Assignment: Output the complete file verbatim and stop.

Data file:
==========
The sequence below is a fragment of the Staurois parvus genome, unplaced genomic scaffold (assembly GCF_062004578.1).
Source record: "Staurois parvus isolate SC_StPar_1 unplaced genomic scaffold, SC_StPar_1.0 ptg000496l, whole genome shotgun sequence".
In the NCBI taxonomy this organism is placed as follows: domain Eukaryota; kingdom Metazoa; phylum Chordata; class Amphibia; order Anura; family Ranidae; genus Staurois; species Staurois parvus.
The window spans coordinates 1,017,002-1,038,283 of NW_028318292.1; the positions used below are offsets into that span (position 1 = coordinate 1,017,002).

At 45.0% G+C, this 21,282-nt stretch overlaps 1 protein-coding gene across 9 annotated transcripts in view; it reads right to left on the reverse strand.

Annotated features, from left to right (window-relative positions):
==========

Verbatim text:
The sequence below is a fragment of the Staurois parvus genome, unplaced genomic scaffold (assembly GCF_062004578.1).
Source record: "Staurois parvus isolate SC_StPar_1 unplaced genomic scaffold, SC_StPar_1.0 ptg000496l, whole genome shotgun sequence".
In the NCBI taxonomy this organism is placed as follows: domain Eukaryota; kingdom Metazoa; phylum Chordata; class Amphibia; order Anura; family Ranidae; genus Staurois; species Staurois parvus.
The window spans coordinates 1,017,002-1,038,283 of NW_028318292.1; the positions used below are offsets into that span (position 1 = coordinate 1,017,002).

At 45.0% G+C, this 21,282-nt stretch overlaps 1 protein-coding gene across 9 annotated transcripts in view; it reads right to left on the reverse strand.

Annotated features, from left to right (window-relative positions):